Slowly, the pile began to dwindle, and the victorious began to push their way into the line. Somehow the 15 people ahead of us had doubled in size in the mad dash. Well, at least we were still close to the front … When the ticket office opened at 9, it was eerily still.
Then, suddenly, everyone charged forward to the front yet again, filling every available open area. I grabbed Lisanne’s paper, and shouted that I would get the tickets. Suddenly, I was sucked forward into the crowd, pressed between strangers, 20 people or more from the front of the line. Behind me was a 13-year-old Filipino girl who had been sent to buy tickets for her family. I grabbed her hand, and together we tried to move up. How did I get here? Why was I doing this, I wondered? And more important, would I ever get the goddamn tickets?
I stood there, watching as someone would leave with their coveted tickets clenched protectively in their fist, and three more people would hurl themselves over the railing trying to cut in. Lisanne used her height to block people from cutting in, posting up near the railing that separated the front of the line from the rest of the crowd. Much to the delight of the locals, she began to lose her cool and started pulling people off the railing who pushed past her. She grabbed the back of a man’s shirt as he was about to get a leg over the railing and pulled him down. “Get in line, buddy; we’ve been here since 6 a.m.” Cheers and laughs erupted from the surrounding crowd. No one tried to pass the six-foot blonde after that.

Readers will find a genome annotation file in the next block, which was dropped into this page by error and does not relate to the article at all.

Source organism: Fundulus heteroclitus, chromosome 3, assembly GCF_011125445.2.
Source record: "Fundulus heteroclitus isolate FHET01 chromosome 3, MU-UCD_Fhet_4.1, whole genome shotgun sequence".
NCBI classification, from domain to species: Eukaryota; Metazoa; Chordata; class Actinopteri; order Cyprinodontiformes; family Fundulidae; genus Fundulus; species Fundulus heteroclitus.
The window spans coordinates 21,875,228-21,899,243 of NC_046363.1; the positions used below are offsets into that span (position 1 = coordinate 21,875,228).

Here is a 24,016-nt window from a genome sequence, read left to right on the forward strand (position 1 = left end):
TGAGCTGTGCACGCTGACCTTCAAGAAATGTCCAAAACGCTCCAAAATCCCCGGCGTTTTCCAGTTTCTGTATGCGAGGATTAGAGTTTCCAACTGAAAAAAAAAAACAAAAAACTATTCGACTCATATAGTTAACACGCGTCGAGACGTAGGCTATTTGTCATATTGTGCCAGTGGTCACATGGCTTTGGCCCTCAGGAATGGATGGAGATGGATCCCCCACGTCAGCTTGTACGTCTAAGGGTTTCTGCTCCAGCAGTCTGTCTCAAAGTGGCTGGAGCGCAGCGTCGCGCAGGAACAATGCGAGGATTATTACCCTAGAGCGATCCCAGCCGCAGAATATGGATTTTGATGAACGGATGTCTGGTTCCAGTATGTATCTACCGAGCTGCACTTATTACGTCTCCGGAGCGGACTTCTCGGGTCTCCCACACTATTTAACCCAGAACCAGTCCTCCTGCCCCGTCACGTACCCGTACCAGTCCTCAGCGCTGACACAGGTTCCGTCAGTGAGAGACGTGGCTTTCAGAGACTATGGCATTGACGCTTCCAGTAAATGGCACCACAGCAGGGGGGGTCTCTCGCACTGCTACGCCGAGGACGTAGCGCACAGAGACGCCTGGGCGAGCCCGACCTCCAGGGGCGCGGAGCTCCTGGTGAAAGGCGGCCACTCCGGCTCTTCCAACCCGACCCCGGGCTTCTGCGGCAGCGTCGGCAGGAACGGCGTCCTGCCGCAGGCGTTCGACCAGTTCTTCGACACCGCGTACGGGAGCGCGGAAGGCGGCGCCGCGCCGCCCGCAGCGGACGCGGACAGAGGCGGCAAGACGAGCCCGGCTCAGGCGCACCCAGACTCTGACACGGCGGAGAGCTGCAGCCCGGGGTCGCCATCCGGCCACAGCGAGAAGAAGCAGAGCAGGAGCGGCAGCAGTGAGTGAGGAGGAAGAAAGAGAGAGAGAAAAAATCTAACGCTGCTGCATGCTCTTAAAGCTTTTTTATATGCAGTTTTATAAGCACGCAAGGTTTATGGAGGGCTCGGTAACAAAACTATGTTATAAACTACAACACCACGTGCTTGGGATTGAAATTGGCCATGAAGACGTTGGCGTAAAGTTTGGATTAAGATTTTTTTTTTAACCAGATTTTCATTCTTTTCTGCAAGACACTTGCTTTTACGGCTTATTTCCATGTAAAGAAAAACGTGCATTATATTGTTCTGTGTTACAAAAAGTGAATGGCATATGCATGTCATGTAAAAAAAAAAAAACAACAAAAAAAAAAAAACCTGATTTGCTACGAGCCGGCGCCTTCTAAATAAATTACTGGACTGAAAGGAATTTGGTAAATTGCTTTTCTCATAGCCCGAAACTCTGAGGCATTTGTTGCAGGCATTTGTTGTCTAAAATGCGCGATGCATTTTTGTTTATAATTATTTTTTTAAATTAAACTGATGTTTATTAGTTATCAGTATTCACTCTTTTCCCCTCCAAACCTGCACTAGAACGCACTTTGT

Another hour-and-a-half crawled by while I stood, gripping the young girl’s hand, edging us forward an inch or so every few minutes. A thick layer of sweat now coated my body. The occasional breeze was the only relief from the climbing heat and beating sun. In more than 90 minutes I had managed to move forward all of two feet. I couldn’t help but see the comedy in my current state “It could be worse,” I said, looking over the sea of people to Lisanne. “What if we couldn’t get a ticket after all this?”
At 10:30, we heard the announcement we had feared most: “Tourist class is sold out.” Four hours of standing in 30-degree heat and we had nothing to show for it.
I looked to Lisanne, her weary face mirroring my own disappointment and exhaustion. The appeal of tourist class was that it had beds.
Now we would have to stand in line (for God knows how much longer) just to get seats on the eight-plus-hour overnight boat ride. The decision was clear. “Let’s go get a ticket for the fast ferry,” I said decidedly, “this isn’t worth it.”
Relief washed over me as Lisanne grabbed my hand and pulled me the last couple feet through the crowd. The space in line I left behind was filled in a flash, and my young companion now held the hand of another nearby stranger. She gave me one last smile and wave as we turned to walk away. Backpackers farther back in line looked at us expectantly as we gave them the shrug of defeat. The looks of hope on their faces dropped when they realized if we didn’t come away with tickets, there’s no way they would, either.
Our stride quickened as we crossed the street towards the bike. There was a noticeable spring of relief in our step; we were out of the worst of it now. As we drove away from the port, I tilted my head back and let the welcome wind wash over me. The crowd disappeared behind us as we set out for the port in Siquijor Town, and with it the chaos of this morning began to fade away.
When we arrived at the port we walked straight up to the counter, happily shelled out the extra 500 pesos and easily secured seats on the fast ferry. “Well,” I said, as we walked leisurely back to the bike, tickets in hand, “it could have been worse!” We would make it to our respective destinations by sunset, but more important, a swim in the ocean and a much-needed ice coffee were calling our names.